Eye For Film >> Movies >> Fail State (2017) Film Review
Reviewed by: Jennie Kermode
Got no money? Struggling to make a living with what you can scrape together from minimum wage jobs? Want a better future for yourself or the chance to create more opportunities for your kids? Then the obvious answer seems to be to go to college. Once you have a qualification it'll be easy to get a good job, right?
In the US, it's surprisingly easy to register a company as a provider of education. There's little oversight to check that for-profit colleges are properly staffed or even properly equipped. As for the value of the certificates they issue, there things get a little more complicated. Hiring organisations are naturally cautious about which institutions they consider up to scratch. So graduates can find, after studying hard for years and racking up considerable debts to pay the fees, that the qualifications they've obtained aren't worth the paper they're written on.
Alexander Shebanow's documentary, executive produced by Dan Rather, explores the for-profit college phenomenon by examining the business model, the political decisions that have made it possible (with strong implications of corruption) and the consequences for some of those who studied there. It achieves a good balance of historical information and human interest but such is the scale of the subject that it is perhaps inevitable that it struggles to explore every angle in depth.
Perhaps the most shocking aspect of the situation is that the same students who are left $50,000 or more in debt - with no qualifications adequate to enable them to pay it off - could have taken legitimate courses in the same subjects for a fraction of the cost within the public education system. The reasons why they didn't are complex; the film looks at the lack of funding coming from the government and at the way many for-profits focus on online earning (the only option for many people with disabilities or care responsibilities) but doesn't really touch on the way this distorted marketing, with public institutions having a very limited visible presence even on the internet whilst private ones run targeted social media campaigns and television ads. There's a risk of this making those who were exploited look as if they made a stupid choice when, for the most part, they didn't know that there was a choice.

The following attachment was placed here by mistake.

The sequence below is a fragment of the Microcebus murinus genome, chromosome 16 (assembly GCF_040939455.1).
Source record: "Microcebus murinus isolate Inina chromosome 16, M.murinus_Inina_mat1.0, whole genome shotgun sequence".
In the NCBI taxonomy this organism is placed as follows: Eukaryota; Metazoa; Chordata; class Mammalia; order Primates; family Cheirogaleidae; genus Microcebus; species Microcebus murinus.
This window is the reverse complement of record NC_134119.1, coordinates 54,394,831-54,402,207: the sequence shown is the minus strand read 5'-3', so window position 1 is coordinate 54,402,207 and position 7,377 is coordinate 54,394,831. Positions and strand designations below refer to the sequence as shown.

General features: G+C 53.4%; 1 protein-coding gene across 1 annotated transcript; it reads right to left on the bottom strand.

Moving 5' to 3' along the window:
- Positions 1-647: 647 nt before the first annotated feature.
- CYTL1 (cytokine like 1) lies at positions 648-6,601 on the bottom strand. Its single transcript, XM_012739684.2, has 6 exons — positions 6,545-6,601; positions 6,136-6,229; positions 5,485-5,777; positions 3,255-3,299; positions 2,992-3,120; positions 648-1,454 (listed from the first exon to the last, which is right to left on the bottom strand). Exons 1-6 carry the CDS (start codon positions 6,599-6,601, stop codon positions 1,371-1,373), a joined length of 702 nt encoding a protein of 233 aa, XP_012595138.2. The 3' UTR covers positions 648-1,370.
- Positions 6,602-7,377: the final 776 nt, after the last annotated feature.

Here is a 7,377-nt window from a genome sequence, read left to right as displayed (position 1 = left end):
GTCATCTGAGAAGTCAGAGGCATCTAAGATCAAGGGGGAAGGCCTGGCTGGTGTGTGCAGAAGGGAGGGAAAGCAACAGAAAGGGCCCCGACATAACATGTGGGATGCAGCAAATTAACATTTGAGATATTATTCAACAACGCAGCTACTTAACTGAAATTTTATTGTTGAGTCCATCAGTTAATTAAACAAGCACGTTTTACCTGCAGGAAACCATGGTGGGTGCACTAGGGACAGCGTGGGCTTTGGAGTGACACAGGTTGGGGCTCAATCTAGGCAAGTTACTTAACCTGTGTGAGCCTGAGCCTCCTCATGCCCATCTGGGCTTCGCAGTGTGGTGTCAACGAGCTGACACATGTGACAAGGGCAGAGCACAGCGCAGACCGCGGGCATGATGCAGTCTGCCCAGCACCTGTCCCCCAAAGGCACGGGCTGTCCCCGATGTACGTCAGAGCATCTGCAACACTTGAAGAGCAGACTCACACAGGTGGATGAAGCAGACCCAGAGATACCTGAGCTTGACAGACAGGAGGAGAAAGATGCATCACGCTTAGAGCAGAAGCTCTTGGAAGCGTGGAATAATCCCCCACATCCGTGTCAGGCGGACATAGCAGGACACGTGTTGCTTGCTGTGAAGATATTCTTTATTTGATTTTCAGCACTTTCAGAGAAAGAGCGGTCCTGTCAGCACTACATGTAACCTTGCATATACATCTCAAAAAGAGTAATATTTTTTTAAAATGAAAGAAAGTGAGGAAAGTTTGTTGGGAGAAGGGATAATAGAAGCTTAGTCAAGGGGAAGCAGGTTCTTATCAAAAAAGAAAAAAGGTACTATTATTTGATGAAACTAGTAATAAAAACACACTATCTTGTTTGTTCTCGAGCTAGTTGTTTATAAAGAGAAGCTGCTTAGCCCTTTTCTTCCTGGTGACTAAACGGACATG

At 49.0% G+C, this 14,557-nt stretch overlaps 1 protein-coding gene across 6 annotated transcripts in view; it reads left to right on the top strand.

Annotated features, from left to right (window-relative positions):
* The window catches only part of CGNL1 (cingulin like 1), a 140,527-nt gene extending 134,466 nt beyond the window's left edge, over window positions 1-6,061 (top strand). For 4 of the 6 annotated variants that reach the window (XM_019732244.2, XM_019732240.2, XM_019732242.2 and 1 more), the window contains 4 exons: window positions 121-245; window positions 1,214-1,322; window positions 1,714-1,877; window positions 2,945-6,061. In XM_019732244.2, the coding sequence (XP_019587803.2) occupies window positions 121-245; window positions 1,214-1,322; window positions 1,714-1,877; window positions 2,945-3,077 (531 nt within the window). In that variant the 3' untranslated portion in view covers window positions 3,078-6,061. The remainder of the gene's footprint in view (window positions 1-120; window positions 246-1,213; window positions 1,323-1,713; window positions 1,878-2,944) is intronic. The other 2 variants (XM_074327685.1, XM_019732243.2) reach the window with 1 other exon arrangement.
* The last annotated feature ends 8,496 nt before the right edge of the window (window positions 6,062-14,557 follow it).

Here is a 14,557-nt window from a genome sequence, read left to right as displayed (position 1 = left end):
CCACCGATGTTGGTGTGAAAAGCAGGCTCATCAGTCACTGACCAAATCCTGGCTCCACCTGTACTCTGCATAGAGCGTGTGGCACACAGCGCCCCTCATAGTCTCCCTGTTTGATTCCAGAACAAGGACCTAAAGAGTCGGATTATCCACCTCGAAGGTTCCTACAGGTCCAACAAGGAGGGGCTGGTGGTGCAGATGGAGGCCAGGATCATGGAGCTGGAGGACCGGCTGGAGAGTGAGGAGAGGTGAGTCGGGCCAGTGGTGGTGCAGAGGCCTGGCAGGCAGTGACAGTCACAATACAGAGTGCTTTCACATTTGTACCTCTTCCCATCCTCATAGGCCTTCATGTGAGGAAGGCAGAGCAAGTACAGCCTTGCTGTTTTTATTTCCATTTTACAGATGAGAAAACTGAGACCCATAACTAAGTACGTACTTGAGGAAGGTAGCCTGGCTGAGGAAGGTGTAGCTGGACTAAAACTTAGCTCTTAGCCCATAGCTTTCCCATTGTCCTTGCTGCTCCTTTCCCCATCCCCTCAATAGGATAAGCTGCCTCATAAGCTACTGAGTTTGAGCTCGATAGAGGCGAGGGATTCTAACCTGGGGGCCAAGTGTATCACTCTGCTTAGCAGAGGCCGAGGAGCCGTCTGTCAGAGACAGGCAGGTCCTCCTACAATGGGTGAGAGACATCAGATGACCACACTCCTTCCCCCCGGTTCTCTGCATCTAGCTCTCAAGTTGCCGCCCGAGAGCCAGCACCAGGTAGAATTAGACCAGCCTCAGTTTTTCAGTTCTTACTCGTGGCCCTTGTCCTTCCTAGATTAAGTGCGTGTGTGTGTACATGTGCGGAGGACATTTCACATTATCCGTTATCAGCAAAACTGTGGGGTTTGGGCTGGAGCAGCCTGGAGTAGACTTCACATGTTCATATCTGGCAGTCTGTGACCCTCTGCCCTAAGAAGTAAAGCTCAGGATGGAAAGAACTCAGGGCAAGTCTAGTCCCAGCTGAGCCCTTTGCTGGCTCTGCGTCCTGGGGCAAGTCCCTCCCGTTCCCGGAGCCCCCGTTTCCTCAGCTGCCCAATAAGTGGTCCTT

Where the film is strong is in its exploration of the relationships between politicians (from both major parties), regulators and college owners, which serves as a reminder of the difficulty involved in effectively bringing about change as a voter living under a duopoly of power. Shebanow has secured extensive access to education professionals who discuss the issues involved in an informative yet accessible way. Accessibility is important because the film is an educational tool itself and is aimed, at least in part, at reaching future potential victims.
Also present here is an acknowledgement of the good intentions of many who initially supported making it easier for private companies to enter the field of education, hoping that it could really provide a step up for people who were willing to work hard and invest in their own futures. The presence of people at the sharp end provides the film's emotional core and means viewers can't easily write them off as stupid or as unfortunate statistics.
At a time when the US is beginning to reckon with the economic and social costs of having an undereducated population, Fail State is a useful contribution to ongoing debates.Reviewed on: 14 Oct 2018